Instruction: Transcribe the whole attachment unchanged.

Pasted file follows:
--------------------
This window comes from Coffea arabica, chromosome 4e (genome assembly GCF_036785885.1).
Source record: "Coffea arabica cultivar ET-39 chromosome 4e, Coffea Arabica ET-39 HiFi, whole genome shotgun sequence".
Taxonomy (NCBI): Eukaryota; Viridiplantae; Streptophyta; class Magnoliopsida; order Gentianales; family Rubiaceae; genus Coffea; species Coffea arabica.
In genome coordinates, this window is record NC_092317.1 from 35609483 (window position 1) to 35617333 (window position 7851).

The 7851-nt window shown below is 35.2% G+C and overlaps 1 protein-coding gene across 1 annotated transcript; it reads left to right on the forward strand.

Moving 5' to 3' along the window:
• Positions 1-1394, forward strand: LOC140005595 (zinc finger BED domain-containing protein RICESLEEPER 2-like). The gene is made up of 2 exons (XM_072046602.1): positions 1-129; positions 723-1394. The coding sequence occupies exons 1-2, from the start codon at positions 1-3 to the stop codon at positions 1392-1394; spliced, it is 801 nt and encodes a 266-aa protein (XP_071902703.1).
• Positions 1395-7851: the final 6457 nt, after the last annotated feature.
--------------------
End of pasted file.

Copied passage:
This window comes from Coffea arabica, chromosome 4e (genome assembly GCF_036785885.1).
Source record: "Coffea arabica cultivar ET-39 chromosome 4e, Coffea Arabica ET-39 HiFi, whole genome shotgun sequence".
Taxonomy (NCBI): Eukaryota; Viridiplantae; Streptophyta; class Magnoliopsida; order Gentianales; family Rubiaceae; genus Coffea; species Coffea arabica.
In genome coordinates, this window is record NC_092317.1 from 35609483 (window position 1) to 35617333 (window position 7851).

The 7851-nt window shown below is 35.2% G+C and overlaps 1 protein-coding gene across 1 annotated transcript; it reads left to right on the forward strand.

Moving 5' to 3' along the window:
• Positions 1-1394, forward strand: LOC140005595 (zinc finger BED domain-containing protein RICESLEEPER 2-like). The gene is made up of 2 exons (XM_072046602.1): positions 1-129; positions 723-1394. The coding sequence occupies exons 1-2, from the start codon at positions 1-3 to the stop codon at positions 1392-1394; spliced, it is 801 nt and encodes a 266-aa protein (XP_071902703.1).
• Positions 1395-7851: the final 6457 nt, after the last annotated feature.